Millions of Brits heading abroad this summer could be leaving themselves vulnerable to cyber attacks, because they haven’t taken the necessary precautions to protect their online identity and personal information when using public WiFi, warns Virtual Private Network (VPN) review site Top10VPN.com.

Free WiFi is now readily available in airports, coffee shops, bars, restaurants, hotel rooms and shopping centres. And most of us will log onto a free WiFi connection if there’s one available, to avoid eating into mobile data allowances or paying high roaming charges.

But many people will be unaware of the potential dangers of using public WiFi, ie networks that don’t require a password. Even if you need a password to access a network, it doesn’t guarantee that network is safe. And without adequate protection, you could be at risk of cyber criminals seeing your internet activity and getting hold of your personal information.

Top10VPN has drawn up a list of simple steps you can take to ensure when using public WiFi that your internet activity remains private, and you don’t fall victim to cyber-crime this summer.

  1. Wherever possible try and stick to well-known, ideally password-protected networks, such as in a recognised store or coffee shop you’ve used before. The more networks you sign up to, the more likely it is that you’ll sign up to one that won’t treat your personal data as carefully as it should.
  2. Avoid browsing websites that use an unencrypted HTTP connection. Stick to encrypted HTTPS websites, because when you browse these sites, people on the same WiFi network as you won’t be able to snoop on data that is travelling between you and the server you’re connecting to.
  3. Be careful about signing up to public WiFi where the provider asks you for personal details such as your email address and mobile number. It’s better to connect through a service you’re already registered for, than signing up to another company.
  4. If possible, try and limit using file sharing and AirDrop to reduce the risk of someone grabbing your files. Better still, turn off both options on your devices whenever you’re on public WiFi to avoid the temptation.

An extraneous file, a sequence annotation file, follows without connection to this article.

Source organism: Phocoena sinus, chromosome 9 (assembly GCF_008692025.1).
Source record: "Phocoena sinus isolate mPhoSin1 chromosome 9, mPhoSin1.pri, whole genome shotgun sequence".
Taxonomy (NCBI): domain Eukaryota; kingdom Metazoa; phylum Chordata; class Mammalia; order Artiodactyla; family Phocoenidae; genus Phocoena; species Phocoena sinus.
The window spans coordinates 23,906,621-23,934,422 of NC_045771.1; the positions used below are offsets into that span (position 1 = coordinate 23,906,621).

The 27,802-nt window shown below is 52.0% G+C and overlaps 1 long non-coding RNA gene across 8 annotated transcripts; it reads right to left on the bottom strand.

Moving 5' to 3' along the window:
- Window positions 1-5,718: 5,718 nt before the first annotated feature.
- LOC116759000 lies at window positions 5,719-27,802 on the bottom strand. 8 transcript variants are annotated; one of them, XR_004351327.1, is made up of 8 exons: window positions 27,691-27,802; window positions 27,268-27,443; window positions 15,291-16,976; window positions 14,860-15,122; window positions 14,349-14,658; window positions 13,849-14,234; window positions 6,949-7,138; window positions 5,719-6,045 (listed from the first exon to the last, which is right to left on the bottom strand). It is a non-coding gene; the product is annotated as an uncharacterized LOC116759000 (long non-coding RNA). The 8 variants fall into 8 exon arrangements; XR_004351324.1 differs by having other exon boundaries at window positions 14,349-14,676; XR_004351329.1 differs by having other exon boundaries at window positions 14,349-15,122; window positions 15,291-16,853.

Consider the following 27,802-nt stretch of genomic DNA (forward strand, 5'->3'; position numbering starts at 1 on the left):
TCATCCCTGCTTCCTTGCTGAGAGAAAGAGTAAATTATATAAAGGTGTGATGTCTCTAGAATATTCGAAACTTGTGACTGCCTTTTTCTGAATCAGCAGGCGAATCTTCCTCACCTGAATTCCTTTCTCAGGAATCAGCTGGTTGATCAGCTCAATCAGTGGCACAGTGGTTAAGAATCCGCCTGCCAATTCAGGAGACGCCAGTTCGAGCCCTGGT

5. Turn on the firewall as it acts as a barrier that protects your devices from malware threats. It won’t provide complete protection, but it will monitor and block certain kinds of data packets  coming from networks.
  6. Use antivirus software to detect malware that might get into your system while using a shared network.
  7. If possible, avoid online shopping or logging into bank accounts when using an unsecured WiFi network as you don’t want to risk your personal financial information getting into the wrong hands.
  8. Turn off automatic connectivity on your phones, laptops and tablets to avoid your devices connecting to networks you wouldn’t ordinarily use.
  9. The safest and most effective way to browse on public WiFi is to use a VPN (Virtual Private Network). It encrypts data travelling to and from your devices and connects you to the internet via a secure server, ensuring that whoever is on the network or operating the network, won’t be able to see what you’re doing or be able to grab your personal information.

Simon Migliano, Head of Research at Top10VPN.com, says: “Public WiFi is convenient but it’s also open and less secure than your personal, private network. Not only will you not know who set it up nor who else is connected, anyone using the same WiFi network is able to see what you’re doing on your laptop or smartphone as your data is not encrypted on these networks.

“Cyber criminals know all the tricks in the book. They can easily intercept communications between the public WiFi user and the WiFi router and capture and view all your incoming and outgoing data. More sophisticated criminals can send files to unsuspecting users infected with malware if their file sharing is enabled or trick them into joining a fake network and then gain access to their personal information.

“The chances of being a victim to cyber-crime, and someone stealing your personal identity while sitting in an airport lounge or hotel room, may be relatively slim – but why take the chance?”

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